Getting a vehicle ready for winter involves everything from investing in snow chains or special tires to brushing up on knowledge of cold-weather driving. An important part of preparing for these frigid months is winterizing the vehicle. This goes beyond strapping on new tires or throwing an ice scraper in the back - drivers must be able to complete a variety of tasks that ensure any type of automobile is ready to handle the cold weather.
Here are a few steps that you should strike off your to-do list as you winterize a vehicle:
Inspect the battery
A vehicle's battery should be inspected at all times of the year, but it becomes particularly important during the winter. Battery capacity is reduced by colder temperatures, and this freezing environment may also be more harmful to the cables and gear associated with the device. To avoid being stranded in the cold - undoubtedly the worst-case scenario for many drivers - take the time to read the level of the battery and decide if it's time to invest in another one. It is also helpful to check and refill the fluid within the device.
Treat the windshield
Visibility is key throughout the winter, so you should take steps to make sure your windshield is ready to handle the snow and ice. Dealing with mud, snow and other obstacles means you get plenty of work from windshield wipers, but it could be a good idea to replace these tools with new ones before winter arrives. Drivers should also choose an antifreeze that will keep their windshield clear. Certain washer fluids come with antifreeze mixed in, and that option could be a wise choice for drivers.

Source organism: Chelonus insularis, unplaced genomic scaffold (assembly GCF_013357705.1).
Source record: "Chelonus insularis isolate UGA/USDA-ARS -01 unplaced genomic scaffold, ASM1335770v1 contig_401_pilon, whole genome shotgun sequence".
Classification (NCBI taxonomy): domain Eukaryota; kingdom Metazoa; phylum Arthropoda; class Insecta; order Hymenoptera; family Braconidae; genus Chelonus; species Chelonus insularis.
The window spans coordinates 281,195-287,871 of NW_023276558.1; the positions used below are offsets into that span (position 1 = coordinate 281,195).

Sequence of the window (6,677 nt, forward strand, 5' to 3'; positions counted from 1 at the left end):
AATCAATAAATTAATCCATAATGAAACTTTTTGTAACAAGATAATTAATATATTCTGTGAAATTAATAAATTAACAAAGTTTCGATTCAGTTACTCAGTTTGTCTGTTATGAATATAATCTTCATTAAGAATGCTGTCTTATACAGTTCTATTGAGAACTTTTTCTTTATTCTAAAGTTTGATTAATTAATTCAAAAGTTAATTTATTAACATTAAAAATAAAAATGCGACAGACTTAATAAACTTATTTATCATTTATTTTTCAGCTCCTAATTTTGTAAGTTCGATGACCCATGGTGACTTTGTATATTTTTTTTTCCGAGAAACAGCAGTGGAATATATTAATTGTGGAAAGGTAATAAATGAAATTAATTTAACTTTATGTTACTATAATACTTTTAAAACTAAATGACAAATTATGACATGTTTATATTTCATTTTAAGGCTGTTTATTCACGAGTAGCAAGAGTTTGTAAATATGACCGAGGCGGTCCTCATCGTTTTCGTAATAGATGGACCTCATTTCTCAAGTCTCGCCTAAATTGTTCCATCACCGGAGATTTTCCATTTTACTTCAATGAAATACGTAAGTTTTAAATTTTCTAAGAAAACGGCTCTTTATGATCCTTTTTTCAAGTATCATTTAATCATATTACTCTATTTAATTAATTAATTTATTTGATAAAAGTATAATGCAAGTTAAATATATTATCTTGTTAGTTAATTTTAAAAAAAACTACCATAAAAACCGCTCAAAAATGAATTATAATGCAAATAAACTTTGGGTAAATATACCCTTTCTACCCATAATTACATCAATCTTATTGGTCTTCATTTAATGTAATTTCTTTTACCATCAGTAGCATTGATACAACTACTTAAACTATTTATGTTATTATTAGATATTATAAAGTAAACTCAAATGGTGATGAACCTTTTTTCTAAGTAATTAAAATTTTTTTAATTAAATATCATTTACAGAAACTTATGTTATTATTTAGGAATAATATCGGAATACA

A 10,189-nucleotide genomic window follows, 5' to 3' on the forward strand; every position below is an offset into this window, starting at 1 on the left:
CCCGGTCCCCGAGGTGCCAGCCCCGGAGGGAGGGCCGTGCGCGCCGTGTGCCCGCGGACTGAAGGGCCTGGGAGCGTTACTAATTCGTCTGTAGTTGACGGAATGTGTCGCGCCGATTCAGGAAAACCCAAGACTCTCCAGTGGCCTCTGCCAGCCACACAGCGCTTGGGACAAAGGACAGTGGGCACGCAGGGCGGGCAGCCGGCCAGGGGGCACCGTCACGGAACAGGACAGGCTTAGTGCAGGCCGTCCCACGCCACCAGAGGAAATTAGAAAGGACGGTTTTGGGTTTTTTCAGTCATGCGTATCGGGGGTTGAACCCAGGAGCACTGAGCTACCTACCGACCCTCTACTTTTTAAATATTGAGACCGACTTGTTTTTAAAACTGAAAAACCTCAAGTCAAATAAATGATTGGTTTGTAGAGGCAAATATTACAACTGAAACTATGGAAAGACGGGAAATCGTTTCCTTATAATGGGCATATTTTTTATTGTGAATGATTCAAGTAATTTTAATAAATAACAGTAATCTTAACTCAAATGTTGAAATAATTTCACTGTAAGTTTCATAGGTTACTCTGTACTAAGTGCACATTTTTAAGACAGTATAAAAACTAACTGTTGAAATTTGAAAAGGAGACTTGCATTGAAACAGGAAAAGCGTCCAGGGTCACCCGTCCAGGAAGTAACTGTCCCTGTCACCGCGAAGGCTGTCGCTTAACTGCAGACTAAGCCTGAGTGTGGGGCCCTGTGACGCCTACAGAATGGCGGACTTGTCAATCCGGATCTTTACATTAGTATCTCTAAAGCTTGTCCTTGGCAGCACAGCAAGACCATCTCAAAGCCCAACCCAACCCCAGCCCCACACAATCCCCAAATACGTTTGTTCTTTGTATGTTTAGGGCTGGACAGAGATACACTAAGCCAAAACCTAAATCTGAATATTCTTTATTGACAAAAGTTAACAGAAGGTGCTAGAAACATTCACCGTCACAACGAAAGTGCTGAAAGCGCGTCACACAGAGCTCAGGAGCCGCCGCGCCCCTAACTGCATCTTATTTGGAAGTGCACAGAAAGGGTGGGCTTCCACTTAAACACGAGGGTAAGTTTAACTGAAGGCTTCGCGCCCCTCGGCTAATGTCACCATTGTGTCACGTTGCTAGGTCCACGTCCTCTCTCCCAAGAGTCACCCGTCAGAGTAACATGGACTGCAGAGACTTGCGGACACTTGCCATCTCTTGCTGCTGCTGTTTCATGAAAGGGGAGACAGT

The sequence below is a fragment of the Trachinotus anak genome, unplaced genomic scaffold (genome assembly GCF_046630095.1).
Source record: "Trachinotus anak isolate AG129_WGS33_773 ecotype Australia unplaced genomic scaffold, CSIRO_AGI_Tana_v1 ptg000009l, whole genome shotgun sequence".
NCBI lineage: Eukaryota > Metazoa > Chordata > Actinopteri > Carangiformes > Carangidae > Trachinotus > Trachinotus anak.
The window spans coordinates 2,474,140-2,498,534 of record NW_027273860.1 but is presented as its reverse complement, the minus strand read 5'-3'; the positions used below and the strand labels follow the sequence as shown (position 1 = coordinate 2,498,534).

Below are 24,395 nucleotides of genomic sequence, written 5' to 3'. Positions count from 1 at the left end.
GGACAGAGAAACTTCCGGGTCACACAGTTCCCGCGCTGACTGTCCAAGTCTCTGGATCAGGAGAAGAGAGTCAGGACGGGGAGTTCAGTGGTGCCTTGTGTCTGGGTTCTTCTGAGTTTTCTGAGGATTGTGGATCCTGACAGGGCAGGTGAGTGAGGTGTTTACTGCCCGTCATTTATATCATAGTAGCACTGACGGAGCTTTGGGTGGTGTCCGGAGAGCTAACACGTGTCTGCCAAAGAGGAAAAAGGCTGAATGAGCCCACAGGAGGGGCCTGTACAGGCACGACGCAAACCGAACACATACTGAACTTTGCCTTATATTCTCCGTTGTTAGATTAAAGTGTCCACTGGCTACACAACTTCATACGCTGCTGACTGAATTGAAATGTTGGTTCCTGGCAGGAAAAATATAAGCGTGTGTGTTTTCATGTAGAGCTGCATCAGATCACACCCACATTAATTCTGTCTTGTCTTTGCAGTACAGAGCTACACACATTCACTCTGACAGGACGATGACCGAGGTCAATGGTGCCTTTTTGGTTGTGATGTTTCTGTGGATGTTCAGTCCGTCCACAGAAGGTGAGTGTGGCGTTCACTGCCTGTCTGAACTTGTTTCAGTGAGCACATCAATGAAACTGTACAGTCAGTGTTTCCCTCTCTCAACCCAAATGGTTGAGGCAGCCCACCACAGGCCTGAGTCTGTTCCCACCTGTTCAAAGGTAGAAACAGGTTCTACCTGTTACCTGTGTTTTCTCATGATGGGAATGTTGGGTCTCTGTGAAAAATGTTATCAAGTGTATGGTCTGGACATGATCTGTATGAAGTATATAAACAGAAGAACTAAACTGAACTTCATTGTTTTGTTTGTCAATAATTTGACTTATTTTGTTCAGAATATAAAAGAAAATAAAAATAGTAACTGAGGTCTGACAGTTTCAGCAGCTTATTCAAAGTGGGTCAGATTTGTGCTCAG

Prepare the doors
A common problem drivers encounter in the winter occurs when doors and windows freeze, causing door locks to resist keys and many of the openings to clamp shut. Many auto owners head inside to grab some warm water to loosen the ice, but this isn't feasible - or advised - for all drivers. Instead of taking any risks, consider investing in glycerine. This liquid is ideal for de-icing a section of your car. The only thing you need to be aware of is storage: Leaving a stash of glycerine in a glove compartment is useless, so an outside storage container may be a better option.
Switch the engine oil
Depending on the type of vehicle you drive, you may also want to switch your engine oil. Many automakers recommend drivers change their engine oil to one with a lower viscosity, meaning that it is thinner. Cold weather usually thickens the oil naturally, so having a thinner product ensures that there will be no clogging within the engine, and it will continue operating a high level. An owner's manual will likely have more information about making a switch and the type of oil that is preferred for a given vehicle.
Check the HVAC system
Inspecting the heating and ventilation of a car may seem secondary - after all, the system is more about personal comfort than anything else. However, having a functioning HVAC system is essential for the winter. For one, you need to be comfortable to focus on your off-road driving without any distractions. Secondly, the HVAC is also responsible for defrosting windows and the windshield, and that task must be done effectively for safe winter driving. If you notice something is wrong with the HVAC system, it could also be a sign of related problems under the hood, so it should be checked out before you head to the trails.